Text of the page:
You’re damn right I was scared. I had endured plenty of yelling, intimidation, negativity and thoughtless stupidity in my own home on a daily basis. My step father was quite adept at dishing out all of those things and more. I didn’t need it at school, and especially not from a teacher.
Math was my nemesis. I was already behind the proverbial eight-ball. So sitting in this classroom nearly shitting my pants because this behemoth wanted to take a piss on all of us was precisely what I didn’t need.
But then something interesting happened.
Mr. DeCenzo asked us all a singular question, one I still remember to this day (although the specific question may have faded with age), something I’ve chewed on for a long, long while.
“What is your most valuable possession?” he asked cryptically, surely antagonistically, and quite certainly pointedly.
Mr. DeCenzo posed that question to each one of us, and demanded an answer. Up and down the rows the students responded, the answers typical to young teenagers – our families, loved ones, dogs, cats, comic book collections, health, education, money, Carl Yastrzemski rookie cards.
And to each response Mr. DeCenzo would grunt or sneer, daring the next student to come up with something more profound or equally inane.
Hell we were in ninth grade so would you expect anything less from us?
Which was precisely his game.
Once the round of answers ended, Mr. DeCenzo leaned forward, his chair creaking and groaning in abject protest. Eyes glistening brightly a slow smile crawled across his ruddy face.
“You’re all wrong,” he gloated, knowing we would all fail. He paused, studying all of us with a deep, penetrating stare.
And then he said gruffly, “Your most valuable possession is your time.”
He let that sink home.
“It’s mine too. So don’t waste any of it.”
And then class began in earnest.
Love him or hate him, Mr. DeCenzo was a great teacher. I ended up with a C in Geometry, and I wore it like a Pyrrhic badge. As for the man himself, he mellowed out as time wore on (isn’t it ironic Alannis?), or perhaps the intimidation was merely a tactic to get us to buy into his philosophy. He eventually became “Mr. D.” to me (and most others), and I remembered him fondly thereafter as the man who hummed and dithered rather than the mathematical tyrant I dreaded to see each morning.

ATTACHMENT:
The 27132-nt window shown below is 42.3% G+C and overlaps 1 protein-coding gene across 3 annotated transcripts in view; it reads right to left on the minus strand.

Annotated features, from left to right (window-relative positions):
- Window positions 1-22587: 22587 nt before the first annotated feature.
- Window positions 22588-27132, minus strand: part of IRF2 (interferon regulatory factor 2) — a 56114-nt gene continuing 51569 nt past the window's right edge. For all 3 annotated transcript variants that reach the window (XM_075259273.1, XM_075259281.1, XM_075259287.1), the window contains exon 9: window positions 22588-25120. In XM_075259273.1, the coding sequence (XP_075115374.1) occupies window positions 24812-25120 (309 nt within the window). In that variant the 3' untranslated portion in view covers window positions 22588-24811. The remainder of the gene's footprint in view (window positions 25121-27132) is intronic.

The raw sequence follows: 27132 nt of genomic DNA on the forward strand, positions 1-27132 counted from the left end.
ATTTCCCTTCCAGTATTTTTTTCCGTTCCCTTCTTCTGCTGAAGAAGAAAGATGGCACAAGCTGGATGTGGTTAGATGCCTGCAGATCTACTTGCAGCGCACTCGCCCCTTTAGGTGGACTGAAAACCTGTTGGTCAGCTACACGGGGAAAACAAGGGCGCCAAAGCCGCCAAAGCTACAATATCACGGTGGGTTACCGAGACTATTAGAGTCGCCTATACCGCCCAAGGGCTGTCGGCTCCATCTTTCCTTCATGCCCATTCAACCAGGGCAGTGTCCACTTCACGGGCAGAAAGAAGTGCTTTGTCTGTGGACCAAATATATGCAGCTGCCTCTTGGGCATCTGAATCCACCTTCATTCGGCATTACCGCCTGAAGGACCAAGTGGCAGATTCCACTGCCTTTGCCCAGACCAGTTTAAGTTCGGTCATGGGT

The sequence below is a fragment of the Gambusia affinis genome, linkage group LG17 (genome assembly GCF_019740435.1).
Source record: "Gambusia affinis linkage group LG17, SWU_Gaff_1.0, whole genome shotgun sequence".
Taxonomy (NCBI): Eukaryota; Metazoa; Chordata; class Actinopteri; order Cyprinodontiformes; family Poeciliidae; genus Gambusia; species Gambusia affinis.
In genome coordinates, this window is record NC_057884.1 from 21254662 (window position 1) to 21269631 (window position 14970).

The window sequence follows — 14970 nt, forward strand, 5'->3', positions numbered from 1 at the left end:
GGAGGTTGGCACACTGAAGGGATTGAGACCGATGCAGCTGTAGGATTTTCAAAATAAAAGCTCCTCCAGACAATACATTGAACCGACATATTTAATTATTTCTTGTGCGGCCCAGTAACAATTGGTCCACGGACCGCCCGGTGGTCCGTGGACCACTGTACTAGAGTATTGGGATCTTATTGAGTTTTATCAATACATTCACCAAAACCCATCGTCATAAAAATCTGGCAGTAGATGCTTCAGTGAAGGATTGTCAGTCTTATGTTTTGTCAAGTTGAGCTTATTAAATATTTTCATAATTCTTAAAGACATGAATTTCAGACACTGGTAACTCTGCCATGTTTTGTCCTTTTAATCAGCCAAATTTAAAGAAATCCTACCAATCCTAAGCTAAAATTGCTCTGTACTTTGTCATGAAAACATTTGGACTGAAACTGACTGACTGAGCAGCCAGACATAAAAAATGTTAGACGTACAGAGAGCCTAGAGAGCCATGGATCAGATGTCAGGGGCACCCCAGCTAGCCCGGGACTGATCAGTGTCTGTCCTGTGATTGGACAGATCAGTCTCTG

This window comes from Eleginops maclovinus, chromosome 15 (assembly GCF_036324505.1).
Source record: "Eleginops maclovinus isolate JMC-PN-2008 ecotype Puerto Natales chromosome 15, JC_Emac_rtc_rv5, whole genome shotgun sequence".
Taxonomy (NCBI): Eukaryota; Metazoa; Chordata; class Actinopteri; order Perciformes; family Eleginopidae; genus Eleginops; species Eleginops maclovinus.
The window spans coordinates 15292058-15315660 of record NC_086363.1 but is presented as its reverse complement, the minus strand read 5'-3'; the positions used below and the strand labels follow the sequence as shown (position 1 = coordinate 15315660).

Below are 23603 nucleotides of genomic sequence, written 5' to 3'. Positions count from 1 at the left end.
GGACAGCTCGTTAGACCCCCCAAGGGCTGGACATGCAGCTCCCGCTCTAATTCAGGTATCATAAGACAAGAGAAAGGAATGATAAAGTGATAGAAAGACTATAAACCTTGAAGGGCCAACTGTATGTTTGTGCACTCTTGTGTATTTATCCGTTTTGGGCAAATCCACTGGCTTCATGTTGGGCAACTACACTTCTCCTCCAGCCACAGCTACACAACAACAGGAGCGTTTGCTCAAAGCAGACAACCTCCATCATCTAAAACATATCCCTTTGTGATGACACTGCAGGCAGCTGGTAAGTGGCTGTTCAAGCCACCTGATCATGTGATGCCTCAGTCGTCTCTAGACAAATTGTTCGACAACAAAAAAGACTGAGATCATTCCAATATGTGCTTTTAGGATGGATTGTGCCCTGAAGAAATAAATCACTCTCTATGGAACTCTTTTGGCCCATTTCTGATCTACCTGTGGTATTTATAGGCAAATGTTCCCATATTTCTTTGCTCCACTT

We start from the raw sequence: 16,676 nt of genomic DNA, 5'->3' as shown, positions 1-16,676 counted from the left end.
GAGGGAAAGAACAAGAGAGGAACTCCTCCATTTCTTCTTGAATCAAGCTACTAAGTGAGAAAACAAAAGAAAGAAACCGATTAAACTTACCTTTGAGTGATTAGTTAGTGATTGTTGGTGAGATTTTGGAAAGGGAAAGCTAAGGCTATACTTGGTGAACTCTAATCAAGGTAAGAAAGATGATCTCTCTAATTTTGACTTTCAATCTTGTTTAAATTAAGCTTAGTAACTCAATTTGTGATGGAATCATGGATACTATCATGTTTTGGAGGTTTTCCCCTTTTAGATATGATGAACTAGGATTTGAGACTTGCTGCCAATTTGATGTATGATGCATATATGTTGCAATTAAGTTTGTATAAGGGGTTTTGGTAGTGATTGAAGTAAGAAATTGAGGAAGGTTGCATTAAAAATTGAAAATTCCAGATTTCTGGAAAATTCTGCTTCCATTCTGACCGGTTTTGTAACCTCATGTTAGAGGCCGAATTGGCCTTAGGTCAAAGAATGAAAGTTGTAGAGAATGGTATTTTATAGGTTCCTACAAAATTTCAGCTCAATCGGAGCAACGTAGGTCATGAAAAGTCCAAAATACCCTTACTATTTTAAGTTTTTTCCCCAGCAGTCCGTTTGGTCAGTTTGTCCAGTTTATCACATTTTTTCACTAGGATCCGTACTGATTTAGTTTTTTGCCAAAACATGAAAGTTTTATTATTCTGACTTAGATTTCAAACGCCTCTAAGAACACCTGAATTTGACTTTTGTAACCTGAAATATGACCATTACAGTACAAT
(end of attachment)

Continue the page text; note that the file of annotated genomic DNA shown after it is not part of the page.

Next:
Had it occurred to me how important his question was perhaps I would have pressed him for his take on the answer. Then again, I was a teenager with a fledgling sense of self-awareness focused upon Atari, the latest Spider-Man comic, why no girls liked me beyond the “friend zone” and the now, and had little time (another irony?) for Jack Handy’s thoughts.
As of today I’m 42 years old, married, laden with crazy children and still pondering the answer to that question, as well as why girls (sorry, women) don’t like me (except my dogs). Ok I kid about that…Mrs. Tired Guy does like me…some times more than others…
I’ve blogged in this space about time travel, cherishing the now, understanding who you are and why you are and what you are and how you are and because this is this and that is that, and tossing out a nugget of nonsense shrink-wrapped in a song lyric and maybe a funny quip about a movie or three.
Perhaps I’ve explored that question too much, or maybe I need to keep at it, worrying at Occam’s Razor because the explanation with the fewest assumptions isn’t exactly the right recipe for disaster.
Do I truly possess time, or does time possess me? Churchill was right, of course. It’s Russia all over again…complete with the gift-wrapped riddle full of gooey chocolate conundrums.
Maybe I’ll chew on that sandwich some more another day.
But for now I wish to extend my deepest condolences (albeit belated since I’m only typing this nearly three weeks after his passing) to the DeCenzo Family. I am certain he will be missed.
And with that I thank you Mr. D., truly thank you, for helping an insecure, nice, shy, friendly and quirky Jewish kid from Ashland, Massachusetts acquire the radius of wisdom, the circumference of understanding, and an area of knowing I continually ponder to this very day.
After all, the universe IS curved.